A judge denied a new trial for a pair of teens convicted in the slaying of 17-year-old Matthew Minkler, although a juror who found them guilty testified Monday that she had considered evidence she was instructed to ignore.
An attorney for one of the convicted killers, Kody Harlan, tried to argue that a juror was misled and pressured by fellow jurors into finding the pair guilty of first-degree murder in August.
That juror, Shayra Esparza, told District Judge Douglas Herndon on Monday that she also weighed evidence about a stolen Mercedes-Benz that Harlan was driving with his co-defendant, Jaiden Caruso, the day Minkler was fatally shot in a vacant Henderson home.
“Did the fact that Kody and Jaiden were driving around in the stolen car make it more likely to you that it could have possibly been a planned robbery?” Harlan’s lawyer, Ryan Helmick, asked the juror.
“Yes,” she replied.
“Was it a factor that you considered in reaching your own verdict?”
Esparza said the stolen Mercedes was discussed for about a minute during deliberations, adding that no other jurors mentioned considering the vehicle as evidence when they weighed their decision.
Jurors deliberated for more than five hours before convicting Harlan and Caruso.
Five other jurors who testified Monday confirmed that the Mercedes played no role in their verdict.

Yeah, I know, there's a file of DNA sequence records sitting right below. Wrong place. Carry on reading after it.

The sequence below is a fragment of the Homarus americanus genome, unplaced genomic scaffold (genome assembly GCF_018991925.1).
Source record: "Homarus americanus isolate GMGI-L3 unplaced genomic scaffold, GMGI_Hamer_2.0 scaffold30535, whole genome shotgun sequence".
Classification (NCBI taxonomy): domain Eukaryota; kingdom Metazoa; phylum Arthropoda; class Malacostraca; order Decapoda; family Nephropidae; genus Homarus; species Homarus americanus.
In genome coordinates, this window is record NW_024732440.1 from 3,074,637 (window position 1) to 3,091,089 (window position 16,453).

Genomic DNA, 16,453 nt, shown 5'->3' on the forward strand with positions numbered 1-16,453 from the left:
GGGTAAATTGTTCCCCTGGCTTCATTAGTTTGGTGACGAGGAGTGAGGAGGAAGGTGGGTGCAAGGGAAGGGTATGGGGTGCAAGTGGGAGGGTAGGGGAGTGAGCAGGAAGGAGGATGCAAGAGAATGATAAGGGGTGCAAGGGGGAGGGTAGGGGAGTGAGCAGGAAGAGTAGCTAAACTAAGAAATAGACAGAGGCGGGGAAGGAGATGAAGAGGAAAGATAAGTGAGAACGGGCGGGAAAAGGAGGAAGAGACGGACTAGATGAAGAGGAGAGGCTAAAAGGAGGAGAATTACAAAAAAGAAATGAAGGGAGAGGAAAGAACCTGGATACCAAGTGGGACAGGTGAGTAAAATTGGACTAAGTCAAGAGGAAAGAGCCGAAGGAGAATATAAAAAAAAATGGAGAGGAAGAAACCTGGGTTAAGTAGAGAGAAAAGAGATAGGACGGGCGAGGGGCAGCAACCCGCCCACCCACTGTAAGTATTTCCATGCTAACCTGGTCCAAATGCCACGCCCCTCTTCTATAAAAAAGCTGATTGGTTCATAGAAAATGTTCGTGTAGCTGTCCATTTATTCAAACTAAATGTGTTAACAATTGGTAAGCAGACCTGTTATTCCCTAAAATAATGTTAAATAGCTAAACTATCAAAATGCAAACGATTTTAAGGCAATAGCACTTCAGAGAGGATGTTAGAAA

“I’m satisfied that there is absolutely zero evidence that anybody else was affected by anything or had any discussions about the stolen car in a way that would constitute misconduct or render any kind of prejudice to either defendant,” Herndon said.
The judge is scheduled to sentence Harlan, 19, and Caruso, 18, in two weeks.
Helmick had argued that considering the stolen car led jurors to determine the shooting was intentional and part of a planned robbery rather than an accident.
At trial, prosecutors said Caruso and Harlan planned to rob and kill the victim. Prosecutors argued that Caruso fired the fatal shot and shared a video of Minkler’s body in a pool of blood on Snapchat, and that Harlan took cash from the victim’s pockets.
“Bro,” Caruso said in the recording, “I just caught a body.”
Caruso’s lawyer Mace Yampolsky, who joined Helmick’s arguments on Monday, acknowledged to jurors that Caruso fired the .357-caliber revolver that killed the Minkler during a June 2018 party in an abandoned Henderson home, but the attorney blamed drugs and alcohol for the shooting.
Along with murder, Caruso and Harlan were found guilty of robbery with a deadly weapon. Harlan also was convicted of a felony charge of accessory to murder.